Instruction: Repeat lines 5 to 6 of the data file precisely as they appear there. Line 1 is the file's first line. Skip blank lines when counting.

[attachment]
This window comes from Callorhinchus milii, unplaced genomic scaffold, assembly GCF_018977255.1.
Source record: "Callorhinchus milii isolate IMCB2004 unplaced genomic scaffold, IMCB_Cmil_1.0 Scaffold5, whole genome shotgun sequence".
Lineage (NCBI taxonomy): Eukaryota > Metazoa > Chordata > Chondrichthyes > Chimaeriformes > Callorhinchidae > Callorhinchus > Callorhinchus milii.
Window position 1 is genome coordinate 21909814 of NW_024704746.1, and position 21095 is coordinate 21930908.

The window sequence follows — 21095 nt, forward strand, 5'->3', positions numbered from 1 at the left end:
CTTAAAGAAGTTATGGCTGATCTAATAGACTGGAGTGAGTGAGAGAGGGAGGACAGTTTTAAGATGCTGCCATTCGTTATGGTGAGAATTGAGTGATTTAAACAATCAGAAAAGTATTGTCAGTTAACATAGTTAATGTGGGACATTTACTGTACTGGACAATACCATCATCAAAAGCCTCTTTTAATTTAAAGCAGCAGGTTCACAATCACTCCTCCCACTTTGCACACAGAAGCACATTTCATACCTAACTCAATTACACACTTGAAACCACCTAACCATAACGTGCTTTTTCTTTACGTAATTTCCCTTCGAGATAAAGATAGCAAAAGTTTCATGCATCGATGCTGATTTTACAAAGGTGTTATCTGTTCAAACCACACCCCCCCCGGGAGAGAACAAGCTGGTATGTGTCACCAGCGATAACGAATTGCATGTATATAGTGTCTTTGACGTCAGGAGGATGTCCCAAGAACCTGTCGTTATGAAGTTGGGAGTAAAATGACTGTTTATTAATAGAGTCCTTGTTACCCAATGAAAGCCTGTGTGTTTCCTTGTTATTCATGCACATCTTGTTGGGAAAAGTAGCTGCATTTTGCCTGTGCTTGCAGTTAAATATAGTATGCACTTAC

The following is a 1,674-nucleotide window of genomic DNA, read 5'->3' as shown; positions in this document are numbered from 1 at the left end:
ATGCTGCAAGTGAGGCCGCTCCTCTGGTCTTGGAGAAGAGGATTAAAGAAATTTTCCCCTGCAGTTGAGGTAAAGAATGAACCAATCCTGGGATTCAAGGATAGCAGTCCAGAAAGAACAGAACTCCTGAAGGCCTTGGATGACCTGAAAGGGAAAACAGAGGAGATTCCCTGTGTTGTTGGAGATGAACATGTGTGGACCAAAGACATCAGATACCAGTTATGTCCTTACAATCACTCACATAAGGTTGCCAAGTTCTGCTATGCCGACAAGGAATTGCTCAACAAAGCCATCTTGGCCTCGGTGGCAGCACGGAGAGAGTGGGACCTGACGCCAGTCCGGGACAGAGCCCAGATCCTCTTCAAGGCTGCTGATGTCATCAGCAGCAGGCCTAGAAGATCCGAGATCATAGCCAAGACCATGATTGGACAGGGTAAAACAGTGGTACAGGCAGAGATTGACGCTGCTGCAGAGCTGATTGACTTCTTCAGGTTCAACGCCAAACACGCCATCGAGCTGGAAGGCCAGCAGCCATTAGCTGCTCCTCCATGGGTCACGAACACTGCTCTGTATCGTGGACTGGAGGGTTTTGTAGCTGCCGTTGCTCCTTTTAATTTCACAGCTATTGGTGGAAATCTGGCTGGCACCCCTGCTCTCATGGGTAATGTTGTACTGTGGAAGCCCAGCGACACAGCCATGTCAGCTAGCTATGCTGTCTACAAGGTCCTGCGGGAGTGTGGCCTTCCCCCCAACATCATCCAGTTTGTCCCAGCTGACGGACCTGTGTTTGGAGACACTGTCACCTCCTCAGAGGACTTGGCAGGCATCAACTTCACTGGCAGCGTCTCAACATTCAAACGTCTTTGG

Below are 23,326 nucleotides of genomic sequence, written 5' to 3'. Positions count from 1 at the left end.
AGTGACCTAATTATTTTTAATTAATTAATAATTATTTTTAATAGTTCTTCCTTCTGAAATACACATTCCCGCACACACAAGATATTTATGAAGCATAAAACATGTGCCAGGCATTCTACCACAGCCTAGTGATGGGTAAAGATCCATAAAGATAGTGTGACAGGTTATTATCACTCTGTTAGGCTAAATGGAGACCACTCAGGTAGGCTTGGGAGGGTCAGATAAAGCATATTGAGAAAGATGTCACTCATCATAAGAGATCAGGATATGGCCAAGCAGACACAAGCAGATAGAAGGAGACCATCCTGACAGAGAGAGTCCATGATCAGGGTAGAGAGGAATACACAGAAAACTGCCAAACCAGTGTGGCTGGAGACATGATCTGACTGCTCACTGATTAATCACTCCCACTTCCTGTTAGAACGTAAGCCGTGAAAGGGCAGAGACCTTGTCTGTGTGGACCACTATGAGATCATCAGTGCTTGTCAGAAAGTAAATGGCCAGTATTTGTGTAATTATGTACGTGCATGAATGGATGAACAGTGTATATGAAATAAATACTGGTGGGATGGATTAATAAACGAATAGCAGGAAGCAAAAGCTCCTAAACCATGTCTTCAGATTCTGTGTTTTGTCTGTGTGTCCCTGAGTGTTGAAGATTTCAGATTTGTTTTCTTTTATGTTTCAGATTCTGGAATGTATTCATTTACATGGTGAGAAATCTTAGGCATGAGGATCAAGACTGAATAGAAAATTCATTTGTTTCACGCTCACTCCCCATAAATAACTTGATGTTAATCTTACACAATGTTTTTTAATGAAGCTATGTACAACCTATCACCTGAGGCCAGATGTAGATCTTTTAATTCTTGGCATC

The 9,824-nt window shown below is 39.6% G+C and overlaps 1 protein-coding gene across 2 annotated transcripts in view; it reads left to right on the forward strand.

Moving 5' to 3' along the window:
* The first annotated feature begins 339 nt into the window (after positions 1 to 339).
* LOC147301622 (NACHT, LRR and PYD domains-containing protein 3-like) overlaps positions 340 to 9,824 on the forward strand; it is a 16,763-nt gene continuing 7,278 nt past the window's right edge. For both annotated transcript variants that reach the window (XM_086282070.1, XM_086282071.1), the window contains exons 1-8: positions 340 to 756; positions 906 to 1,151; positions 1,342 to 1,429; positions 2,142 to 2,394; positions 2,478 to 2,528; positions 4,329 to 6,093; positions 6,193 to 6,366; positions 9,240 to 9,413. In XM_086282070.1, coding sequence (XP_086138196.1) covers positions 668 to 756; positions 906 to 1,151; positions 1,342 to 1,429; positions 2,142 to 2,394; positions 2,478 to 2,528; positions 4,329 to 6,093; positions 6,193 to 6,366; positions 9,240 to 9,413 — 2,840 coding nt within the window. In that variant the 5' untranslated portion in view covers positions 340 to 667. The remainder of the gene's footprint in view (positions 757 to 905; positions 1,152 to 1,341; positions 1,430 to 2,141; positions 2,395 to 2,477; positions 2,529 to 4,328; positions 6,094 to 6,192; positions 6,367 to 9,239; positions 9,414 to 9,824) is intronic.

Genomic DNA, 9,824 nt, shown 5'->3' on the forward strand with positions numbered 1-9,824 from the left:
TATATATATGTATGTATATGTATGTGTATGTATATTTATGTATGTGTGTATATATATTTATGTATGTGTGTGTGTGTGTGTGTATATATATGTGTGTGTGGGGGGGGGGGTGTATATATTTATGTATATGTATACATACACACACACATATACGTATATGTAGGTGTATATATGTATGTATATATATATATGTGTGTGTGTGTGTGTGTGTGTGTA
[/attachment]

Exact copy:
The window sequence follows — 21095 nt, forward strand, 5'->3', positions numbered from 1 at the left end:
CTTAAAGAAGTTATGGCTGATCTAATAGACTGGAGTGAGTGAGAGAGGGAGGACAGTTTTAAGATGCTGCCATTCGTTATGGTGAGAATTGAGTGATTTAAACAATCAGAAAAGTATTGTCAGTTAACATAGTTAATGTGGGACATTTACTGTACTGGACAATACCATCATCAAAAGCCTCTTTTAATTTAAAGCAGCAGGTTCACAATCACTCCTCCCACTTTGCACACAGAAGCACATTTCATACCTAACTCAATTACACACTTGAAACCACCTAACCATAACGTGCTTTTTCTTTACGTAATTTCCCTTCGAGATAAAGATAGCAAAAGTTTCATGCATCGATGCTGATTTTACAAAGGTGTTATCTGTTCAAACCACACCCCCCCCGGGAGAGAACAAGCTGGTATGTGTCACCAGCGATAACGAATTGCATGTATATAGTGTCTTTGACGTCAGGAGGATGTCCCAAGAACCTGTCGTTATGAAGTTGGGAGTAAAATGACTGTTTATTAATAGAGTCCTTGTTACCCAATGAAAGCCTGTGTGTTTCCTTGTTATTCATGCACATCTTGTTGGGAAAAGTAGCTGCATTTTGCCTGTGCTTGCAGTTAAATATAGTATGCACTTAC